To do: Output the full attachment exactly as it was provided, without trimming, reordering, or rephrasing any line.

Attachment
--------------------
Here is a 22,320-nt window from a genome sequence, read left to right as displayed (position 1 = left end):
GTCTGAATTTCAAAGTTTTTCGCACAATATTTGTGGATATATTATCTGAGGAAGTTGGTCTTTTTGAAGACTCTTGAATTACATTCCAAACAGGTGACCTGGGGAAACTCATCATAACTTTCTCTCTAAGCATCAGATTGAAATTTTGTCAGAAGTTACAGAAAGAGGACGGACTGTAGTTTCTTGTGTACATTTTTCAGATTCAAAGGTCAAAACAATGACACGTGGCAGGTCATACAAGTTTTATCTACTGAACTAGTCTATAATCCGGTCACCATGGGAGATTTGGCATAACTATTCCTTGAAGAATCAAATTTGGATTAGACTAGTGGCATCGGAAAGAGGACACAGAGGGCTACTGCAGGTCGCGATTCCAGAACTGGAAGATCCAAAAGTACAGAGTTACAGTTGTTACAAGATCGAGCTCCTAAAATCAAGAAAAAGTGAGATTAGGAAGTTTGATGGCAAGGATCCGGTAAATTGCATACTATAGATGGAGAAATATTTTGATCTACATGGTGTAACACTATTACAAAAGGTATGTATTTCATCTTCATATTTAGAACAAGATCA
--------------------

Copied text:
Here is a 22,320-nt window from a genome sequence, read left to right as displayed (position 1 = left end):
GTCTGAATTTCAAAGTTTTTCGCACAATATTTGTGGATATATTATCTGAGGAAGTTGGTCTTTTTGAAGACTCTTGAATTACATTCCAAACAGGTGACCTGGGGAAACTCATCATAACTTTCTCTCTAAGCATCAGATTGAAATTTTGTCAGAAGTTACAGAAAGAGGACGGACTGTAGTTTCTTGTGTACATTTTTCAGATTCAAAGGTCAAAACAATGACACGTGGCAGGTCATACAAGTTTTATCTACTGAACTAGTCTATAATCCGGTCACCATGGGAGATTTGGCATAACTATTCCTTGAAGAATCAAATTTGGATTAGACTAGTGGCATCGGAAAGAGGACACAGAGGGCTACTGCAGGTCGCGATTCCAGAACTGGAAGATCCAAAAGTACAGAGTTACAGTTGTTACAAGATCGAGCTCCTAAAATCAAGAAAAAGTGAGATTAGGAAGTTTGATGGCAAGGATCCGGTAAATTGCATACTATAGATGGAGAAATATTTTGATCTACATGGTGTAACACTATTACAAAAGGTATGTATTTCATCTTCATATTTAGAACAAGATCA